Credit - Getty Images—Westend61/Gary Waters
“Why should I work for you? And what good are you doing for society?”
When I graduated from university in 1992, I wouldn’t have dared to ask such questions at an interview, I was just happy to get a job! But today it is usually one of the first things we hear from people at the start of their careers. The new generations are putting these challenges to employers and voting with their feet. Expectations of an employer have changed and that is not limited to the young.
It doesn’t mean business should naively follow the latest fad or NGO call, but if we are to continue to grow and thrive in the coming years, our ability to secure the brightest minds will depend on how compelling our answers are to these most fundamental questions. Without the right people, a business will at best under-perform or at worst fail. And we need businesses to perform so we can continue to invest in people and the planet.
Getting there will not always be a straight line. Leaders must be willing to constantly listen with head and heart, learn and engage outside their own four walls and lead by example. The oft-repeated phrase “people are our most important asset” needs to be a strategic choice not a throw-away line in a presentation.
There are a few key elements to make this happen: Providing a culture in which everyone can be themselves and thrive, continuously investing in skills and development and, critically, showing how business can both do well and do good. Importantly, showing that purpose and profit are not enemies but mutually reinforcing.
Why should I stay?
People traditionally joined companies like Mars because of the career opportunities offered by a global leader and the chance to work for some of the world’s most well-known brands.
All of that is still true, but they now increasingly join—and stay—because of how aligned the corporate values and principles are to their own beliefs. And they want to know how they will personally be making a difference. This is a welcome shift.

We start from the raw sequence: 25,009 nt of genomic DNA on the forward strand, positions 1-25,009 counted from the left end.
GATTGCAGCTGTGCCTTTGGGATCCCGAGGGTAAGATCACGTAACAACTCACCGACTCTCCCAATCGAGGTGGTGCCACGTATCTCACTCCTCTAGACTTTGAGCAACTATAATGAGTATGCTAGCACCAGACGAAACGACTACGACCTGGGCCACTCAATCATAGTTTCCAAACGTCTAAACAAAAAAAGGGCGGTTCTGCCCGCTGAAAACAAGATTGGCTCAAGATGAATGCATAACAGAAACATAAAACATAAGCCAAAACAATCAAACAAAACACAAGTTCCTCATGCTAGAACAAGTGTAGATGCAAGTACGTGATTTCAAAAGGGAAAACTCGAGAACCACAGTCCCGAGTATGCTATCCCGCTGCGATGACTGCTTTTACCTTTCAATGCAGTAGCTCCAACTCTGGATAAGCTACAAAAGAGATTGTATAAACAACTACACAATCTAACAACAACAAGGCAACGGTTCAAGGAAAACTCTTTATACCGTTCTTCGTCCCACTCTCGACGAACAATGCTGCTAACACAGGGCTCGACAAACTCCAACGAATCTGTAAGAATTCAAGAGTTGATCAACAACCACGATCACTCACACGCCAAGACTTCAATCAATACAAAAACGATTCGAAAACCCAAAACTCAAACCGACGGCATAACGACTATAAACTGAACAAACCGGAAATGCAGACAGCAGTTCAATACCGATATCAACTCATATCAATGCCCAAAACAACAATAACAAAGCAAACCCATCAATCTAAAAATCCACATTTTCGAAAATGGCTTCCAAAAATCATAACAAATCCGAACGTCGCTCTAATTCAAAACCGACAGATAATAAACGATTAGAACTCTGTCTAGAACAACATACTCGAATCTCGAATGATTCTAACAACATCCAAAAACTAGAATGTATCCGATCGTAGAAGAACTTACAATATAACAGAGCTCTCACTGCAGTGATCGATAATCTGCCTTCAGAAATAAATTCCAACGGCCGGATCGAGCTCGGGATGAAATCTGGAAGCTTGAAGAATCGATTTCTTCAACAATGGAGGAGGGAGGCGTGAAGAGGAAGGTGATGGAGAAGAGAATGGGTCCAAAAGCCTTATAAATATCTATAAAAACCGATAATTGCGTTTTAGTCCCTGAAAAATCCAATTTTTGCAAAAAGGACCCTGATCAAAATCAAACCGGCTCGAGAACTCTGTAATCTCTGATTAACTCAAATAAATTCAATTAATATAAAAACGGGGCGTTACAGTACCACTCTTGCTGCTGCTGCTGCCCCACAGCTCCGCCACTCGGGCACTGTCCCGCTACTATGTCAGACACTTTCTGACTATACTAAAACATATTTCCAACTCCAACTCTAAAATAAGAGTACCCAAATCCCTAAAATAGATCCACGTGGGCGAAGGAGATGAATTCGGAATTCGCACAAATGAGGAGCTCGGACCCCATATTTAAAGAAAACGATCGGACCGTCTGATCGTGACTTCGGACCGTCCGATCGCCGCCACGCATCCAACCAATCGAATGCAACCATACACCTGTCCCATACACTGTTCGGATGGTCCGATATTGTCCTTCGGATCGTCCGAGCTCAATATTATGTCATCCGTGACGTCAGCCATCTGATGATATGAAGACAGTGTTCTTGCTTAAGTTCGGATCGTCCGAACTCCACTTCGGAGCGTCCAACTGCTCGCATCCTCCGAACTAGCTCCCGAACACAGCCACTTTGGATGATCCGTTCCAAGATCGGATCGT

It’s more about creating communities than hierarchies and empowering people to innovate, act and grow in service of common goals. It’s why at Mars we call our people Associates, not employees, as we believe the relationship is of a higher order. They seem to respond—on average Associates in our consumer brands businesses stay at Mars for eight years, double the U.S. industry average.
To unlock our people’s potential we also need to embrace great line management at every level in the organization, and we must prioritize training, development and capability building budgets—often the first to get cut or paused when economic headwinds emerge. We need to upskill to be ahead of the curve, not to play catch up—and that’s why we invested more than $60 million last year alone in learning and training programs. I personally benefited from a myriad of on-the-job training, learning across cultures and personal development that helped me become a better person, and therefore, a better leader.
Show me, don’t tell me
Lastly, if we are to build trust and energize the best talent, every business—Mars included—needs to show that it is focussed on delivering results, not just making commitments. This is critical for every aspect of performance, including on the environment.
Take climate change. We must make a real difference now, not just talk about how we will get to Net Zero by 2050. Our Net Zero Roadmap effectively open sources the strategies that are right now helping us to decouple growth from emissions. When you talk about where you are heading and why, people need to know that this is an intrinsic truth, not just a slogan on a wall.
And you need to empower your people to go and find how to make it happen. This is no mean feat and it’s why we have built it into how we reward leaders, how we acquire businesses and how we ultimately measure success. Only businesses that deliver financially can invest heavily in their people and become truly sustainable.
We know that progress will come with plenty of bumps in the road. I believe, however, that talent, consumers and the public are asking the right questions of us. With the right answers in place, we have a unique opportunity to empower and motivate our people to become an engine for responsible growth and societal good.
We mustn’t waste it.
Contact us at firstname.lastname@example.org.